Prince George's County Executive Angela Alsobrooks presents the proposed FY24 budget during the State of the County Budget Address held at the Hotel at UMD on March 15. (Courtesy of the Office of the County Executive)
**FILE** Prince George's County Executive Angela Alsobrooks presents the FY24 budget proposal during the State of the County Budget Address held at the Hotel at UMD on March 15. (Courtesy of the Office of the County Executive)

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Prince George’s County Executive Angela Alsobrooks (D) delivered the State of the County address at the University of Maryland College Park on March 16, presenting a $5.4 billion budget. 

“Our budget is focused on residents today and ensures that our county can prosper together tomorrow,” she said as she began her presentation. She announced new initiatives, projections for new revenue, and new allocations in affordable housing, economic development, public health and youth development.

This budget represents a 6.6% increase over the prior year. With new funding mandates implemented by the Kirwan Commission’s Blueprint on Education, $2.79 billion is being invested in education.  

“62% of all funding must go to Education and 19.7% must go to public safety and policing, so we have 82% just to public safety and the school system. I’m here to talk today about the remaining 18%,” she said early in the press conference. 

While investments into public safety and education have risen, she also notes that new revenues are coming in and that her goal is to prevent services from being cut or taxes from rising on residents. 

“We cannot balance the county on the backs of residents and we cannot put the future on a credit card,” she said. While many residents compare Prince George’s to Washington D.C., Alsobrooks noted that D.C. has a significantly higher budget, a smaller population, and has been increasing their commercial base for a longer time than the bordering Maryland county has.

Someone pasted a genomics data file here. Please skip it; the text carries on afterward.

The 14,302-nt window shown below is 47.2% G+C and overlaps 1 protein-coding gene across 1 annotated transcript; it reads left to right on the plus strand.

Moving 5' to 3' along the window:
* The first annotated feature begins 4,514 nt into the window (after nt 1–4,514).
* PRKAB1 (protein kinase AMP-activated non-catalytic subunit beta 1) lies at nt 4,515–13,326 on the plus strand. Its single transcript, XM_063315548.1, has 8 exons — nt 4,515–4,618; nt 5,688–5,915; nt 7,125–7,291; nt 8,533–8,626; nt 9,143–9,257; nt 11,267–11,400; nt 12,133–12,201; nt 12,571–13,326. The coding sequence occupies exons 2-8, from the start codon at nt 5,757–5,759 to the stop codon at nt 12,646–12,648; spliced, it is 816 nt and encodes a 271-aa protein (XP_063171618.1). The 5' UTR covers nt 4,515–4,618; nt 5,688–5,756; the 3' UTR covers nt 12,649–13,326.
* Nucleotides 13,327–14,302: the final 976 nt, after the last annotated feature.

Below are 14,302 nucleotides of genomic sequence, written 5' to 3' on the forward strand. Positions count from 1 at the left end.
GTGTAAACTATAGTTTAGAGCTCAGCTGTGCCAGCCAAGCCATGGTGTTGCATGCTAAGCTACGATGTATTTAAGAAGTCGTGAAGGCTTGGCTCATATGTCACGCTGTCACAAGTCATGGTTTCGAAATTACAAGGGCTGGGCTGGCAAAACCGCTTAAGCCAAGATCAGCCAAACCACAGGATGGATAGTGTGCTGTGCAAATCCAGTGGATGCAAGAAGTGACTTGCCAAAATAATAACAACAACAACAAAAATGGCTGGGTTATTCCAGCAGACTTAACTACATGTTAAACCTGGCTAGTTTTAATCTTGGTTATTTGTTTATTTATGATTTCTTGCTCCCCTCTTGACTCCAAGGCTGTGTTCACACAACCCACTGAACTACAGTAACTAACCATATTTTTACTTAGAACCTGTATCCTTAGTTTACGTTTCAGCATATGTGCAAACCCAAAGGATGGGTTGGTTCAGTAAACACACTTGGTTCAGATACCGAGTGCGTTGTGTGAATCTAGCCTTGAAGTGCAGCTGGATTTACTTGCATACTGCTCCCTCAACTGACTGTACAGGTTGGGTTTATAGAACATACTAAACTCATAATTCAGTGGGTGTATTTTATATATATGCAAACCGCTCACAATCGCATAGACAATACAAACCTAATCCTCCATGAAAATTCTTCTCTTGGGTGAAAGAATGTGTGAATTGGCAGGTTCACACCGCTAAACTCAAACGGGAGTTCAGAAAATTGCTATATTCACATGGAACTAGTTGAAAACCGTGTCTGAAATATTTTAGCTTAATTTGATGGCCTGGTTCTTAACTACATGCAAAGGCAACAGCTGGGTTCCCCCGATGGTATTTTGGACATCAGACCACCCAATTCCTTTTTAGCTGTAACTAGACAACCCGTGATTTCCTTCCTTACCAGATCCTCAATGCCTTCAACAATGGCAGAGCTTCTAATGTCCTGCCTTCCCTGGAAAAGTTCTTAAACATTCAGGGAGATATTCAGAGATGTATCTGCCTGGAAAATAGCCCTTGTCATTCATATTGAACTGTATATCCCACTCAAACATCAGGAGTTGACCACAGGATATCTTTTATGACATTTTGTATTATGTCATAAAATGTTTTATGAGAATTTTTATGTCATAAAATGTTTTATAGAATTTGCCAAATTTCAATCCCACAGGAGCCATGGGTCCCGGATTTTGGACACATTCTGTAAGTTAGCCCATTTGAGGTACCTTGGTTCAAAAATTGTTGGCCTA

The Blue Line corridor stretches from Largo to Seat Pleasant and redevelopment proposals aim to build a new amphitheater, add tens of thousands of housing units, increase access to healthy food, and preserve housing affordability.

“We have $769 million in private investment by Black developers,” touted Alsobrooks during a recent press conference in Capitol Heights.

Prince George’s has secured private investment along with state and federal support, with the long-term goal of increasing the commercial tax base so the county is less reliant on property tax. In 2021, Prince George’s residents had a 1% real property tax rate and a 2.5% personal tax rate, among the highest in the state.

CJ Hall, a high school sophomore with a passion for art and member of the Alsobrooks Youth Leadership Institute, introduced Alsobrooks at the press conference. He is a member of the Inaugural cohort of the Youth Leadership Institute, a 27-member body of high school students with an interest in government and civics.

“County Executive Alsobrooks, a proud lifelong Prince Georgian, knew from an early age she wanted to give back to her community and give voice to those who might not have one,” he said introducing her. Alsobrooks gave applauded the student, adding she was “Prince George’s proud,” of him.

The first speaker, University of Maryland President Darryl Pines, spoke highly of Alsobrooks and her commitment to the county’s growth. 

“County Executive Alsobrooks has been an outstanding partner for University of Maryland, College Park and the entire region,” he said. “The University of Maryland is one of your largest employers. We employ 10,000 people at the university, and over 2,200 live in the County. In 2022, we admitted the largest number of students from Prince George’s County in our history.”

Angeline Perry, President of Temple Hills’ Barnaby Valley Park Homeowners Association, spoke next.

“Alsobrooks’ administration has been working to improve quality of life for those who call our great county home,” she said. “We deserve access to the services and resources we need to thrive. That is why this budget is so important to not only me, but all of us. We need quality schools and affordable housing, to reduce violent crime, quality behavioral health services, to be environmentally friendly and reduce the impact of climate change and flooding. We need all these things and so much more. This budget invests in that.”

You can review the 2024 budget in detail here. Interested residents can also watch the presentation via YouTube.

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